Incorporating with an Incorporator

 


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Deciding to form a business entity is often a wise choice for most businesses. What seems simple can quickly become confusing given all the legal jargon.

If you want to incorporate, you have a couple of different choices regarding how to go about the process. Let’s take a quick look:

1. The first choice is to do it yourself. In some states, this is a fairly simple process. In others, it is a nightmare. It all really depends on your level of knowledge.

2. Your second choice is to use a cheap online service. They will typically incorporate you for a few hundred bucks, but then you are on your own. They do not provide you with any advice, so you end up with a corporation and have to figure out how to assign ownership, make tax designations and so on.

3. The third choice is to use a business attorney such as myself. The advantage is you get the corporate entity and advice on how to function properly and within legal requirements. The downside, of course, is this is your most expensive option.

Regardless of how you go about the process, you are going to quickly learn about someone called the incorporator. Given the fact we are talking about law, it is rather shocking that the incorporator actually serves the role the name suggests. He or she will sign and file the incorporation documents. Why? Well, there is one primary reason- it is faster.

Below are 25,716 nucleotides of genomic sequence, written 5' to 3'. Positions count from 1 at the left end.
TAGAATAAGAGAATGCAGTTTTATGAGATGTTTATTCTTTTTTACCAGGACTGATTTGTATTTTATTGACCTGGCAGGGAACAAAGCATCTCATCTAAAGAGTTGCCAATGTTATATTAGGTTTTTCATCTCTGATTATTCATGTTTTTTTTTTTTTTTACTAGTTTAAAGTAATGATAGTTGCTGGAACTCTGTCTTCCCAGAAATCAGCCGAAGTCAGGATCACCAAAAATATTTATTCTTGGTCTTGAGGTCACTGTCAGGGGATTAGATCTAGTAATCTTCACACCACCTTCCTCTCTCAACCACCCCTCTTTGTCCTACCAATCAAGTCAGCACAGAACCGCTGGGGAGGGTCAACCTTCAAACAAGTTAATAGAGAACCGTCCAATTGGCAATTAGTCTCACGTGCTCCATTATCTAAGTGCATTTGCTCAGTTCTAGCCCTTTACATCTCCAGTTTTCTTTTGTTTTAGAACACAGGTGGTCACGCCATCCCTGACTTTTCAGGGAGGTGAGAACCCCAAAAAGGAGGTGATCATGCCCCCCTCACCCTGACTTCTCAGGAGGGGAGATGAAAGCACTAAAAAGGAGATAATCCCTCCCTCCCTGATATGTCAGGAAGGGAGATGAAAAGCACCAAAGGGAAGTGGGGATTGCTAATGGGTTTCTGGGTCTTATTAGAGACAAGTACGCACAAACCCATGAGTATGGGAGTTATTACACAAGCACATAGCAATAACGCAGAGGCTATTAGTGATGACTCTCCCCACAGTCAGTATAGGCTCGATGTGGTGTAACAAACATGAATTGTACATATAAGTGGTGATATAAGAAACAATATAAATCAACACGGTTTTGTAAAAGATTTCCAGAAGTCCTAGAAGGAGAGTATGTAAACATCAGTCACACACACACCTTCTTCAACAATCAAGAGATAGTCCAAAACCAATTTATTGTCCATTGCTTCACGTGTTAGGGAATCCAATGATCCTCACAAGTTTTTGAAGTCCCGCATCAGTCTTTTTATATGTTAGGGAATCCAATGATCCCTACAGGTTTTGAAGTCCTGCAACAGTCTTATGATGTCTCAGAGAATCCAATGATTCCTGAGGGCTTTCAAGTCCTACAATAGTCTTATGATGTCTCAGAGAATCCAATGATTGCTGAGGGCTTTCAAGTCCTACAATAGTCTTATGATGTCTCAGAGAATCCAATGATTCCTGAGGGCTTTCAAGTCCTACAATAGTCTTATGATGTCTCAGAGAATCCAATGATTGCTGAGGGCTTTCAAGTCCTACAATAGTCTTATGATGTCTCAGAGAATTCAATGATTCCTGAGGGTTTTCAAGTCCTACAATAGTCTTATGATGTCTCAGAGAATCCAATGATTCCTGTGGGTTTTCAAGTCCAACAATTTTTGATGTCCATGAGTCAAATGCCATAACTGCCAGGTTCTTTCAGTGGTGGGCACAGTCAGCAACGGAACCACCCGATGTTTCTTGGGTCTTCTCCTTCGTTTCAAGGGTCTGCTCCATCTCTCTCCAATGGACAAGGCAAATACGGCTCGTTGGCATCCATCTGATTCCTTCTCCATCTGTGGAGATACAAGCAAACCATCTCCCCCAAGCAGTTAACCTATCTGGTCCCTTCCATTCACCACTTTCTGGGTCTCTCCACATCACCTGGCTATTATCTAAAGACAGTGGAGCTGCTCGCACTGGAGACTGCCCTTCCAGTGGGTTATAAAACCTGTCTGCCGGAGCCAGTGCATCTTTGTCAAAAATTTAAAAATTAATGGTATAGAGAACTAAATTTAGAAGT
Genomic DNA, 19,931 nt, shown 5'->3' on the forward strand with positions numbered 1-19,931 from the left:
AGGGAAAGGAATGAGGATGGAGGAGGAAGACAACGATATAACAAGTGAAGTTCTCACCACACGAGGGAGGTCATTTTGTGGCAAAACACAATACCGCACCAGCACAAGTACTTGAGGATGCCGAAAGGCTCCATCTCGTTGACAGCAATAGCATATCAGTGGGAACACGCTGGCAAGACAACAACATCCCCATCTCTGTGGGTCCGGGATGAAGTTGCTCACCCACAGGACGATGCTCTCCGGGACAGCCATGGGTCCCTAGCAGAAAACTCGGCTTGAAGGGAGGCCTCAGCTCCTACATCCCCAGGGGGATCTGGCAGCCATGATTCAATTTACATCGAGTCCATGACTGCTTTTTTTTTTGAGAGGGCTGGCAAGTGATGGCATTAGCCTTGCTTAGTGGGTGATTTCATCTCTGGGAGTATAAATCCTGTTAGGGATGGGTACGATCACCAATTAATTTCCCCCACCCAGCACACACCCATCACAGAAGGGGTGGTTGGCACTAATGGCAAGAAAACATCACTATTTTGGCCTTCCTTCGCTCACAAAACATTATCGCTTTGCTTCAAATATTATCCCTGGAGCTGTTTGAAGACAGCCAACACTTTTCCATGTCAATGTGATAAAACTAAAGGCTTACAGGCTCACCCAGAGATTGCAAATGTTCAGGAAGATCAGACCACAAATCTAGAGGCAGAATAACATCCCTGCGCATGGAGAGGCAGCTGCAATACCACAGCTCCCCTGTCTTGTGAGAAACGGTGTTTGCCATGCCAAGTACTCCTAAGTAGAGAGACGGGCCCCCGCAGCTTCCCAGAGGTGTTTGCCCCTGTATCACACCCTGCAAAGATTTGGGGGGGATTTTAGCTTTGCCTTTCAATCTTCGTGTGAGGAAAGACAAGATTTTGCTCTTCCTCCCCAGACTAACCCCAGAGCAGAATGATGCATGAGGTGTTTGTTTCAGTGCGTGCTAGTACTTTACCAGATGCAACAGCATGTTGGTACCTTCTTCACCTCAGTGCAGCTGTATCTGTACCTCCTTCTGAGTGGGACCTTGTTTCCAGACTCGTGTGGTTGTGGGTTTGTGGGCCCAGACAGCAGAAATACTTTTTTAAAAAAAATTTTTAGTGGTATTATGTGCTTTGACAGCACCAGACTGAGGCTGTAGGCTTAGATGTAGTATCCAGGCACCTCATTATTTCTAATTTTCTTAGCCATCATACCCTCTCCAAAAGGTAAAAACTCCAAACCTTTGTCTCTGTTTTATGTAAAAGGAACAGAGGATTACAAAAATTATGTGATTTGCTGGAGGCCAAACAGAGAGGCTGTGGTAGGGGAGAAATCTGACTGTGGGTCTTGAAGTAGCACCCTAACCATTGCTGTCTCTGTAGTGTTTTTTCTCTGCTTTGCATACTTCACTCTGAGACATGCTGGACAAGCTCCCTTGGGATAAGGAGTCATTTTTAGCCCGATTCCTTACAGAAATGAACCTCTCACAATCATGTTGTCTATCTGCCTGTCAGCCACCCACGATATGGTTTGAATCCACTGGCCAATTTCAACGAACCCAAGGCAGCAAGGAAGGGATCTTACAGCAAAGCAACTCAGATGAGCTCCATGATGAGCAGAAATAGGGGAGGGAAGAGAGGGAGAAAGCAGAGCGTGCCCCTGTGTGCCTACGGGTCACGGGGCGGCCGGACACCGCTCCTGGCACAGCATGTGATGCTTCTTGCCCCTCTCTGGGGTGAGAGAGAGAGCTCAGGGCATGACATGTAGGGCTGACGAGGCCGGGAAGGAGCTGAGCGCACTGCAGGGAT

Most articles of incorporation that must be filed with the Secretary of State are designed to be as short as possible since there is little reason to put much information in a public document. As the incorporator, the service or attorney filing the papers can print them out and fire them off as opposed to sending them back and forth with the client.

Once the corporation is approved, the incorporator will elect a board of directors to run the corporation. The board will then initiate the stock sales process and so on. The incorporator will resign from his or her position and off you go as a corporation.

It is a rare day in the law when a title actually means what it says. With incorporator, that day is here.

Richard A. Chapo is with SanDiegoBusinessLawFirm.com - providing California incorporation services .

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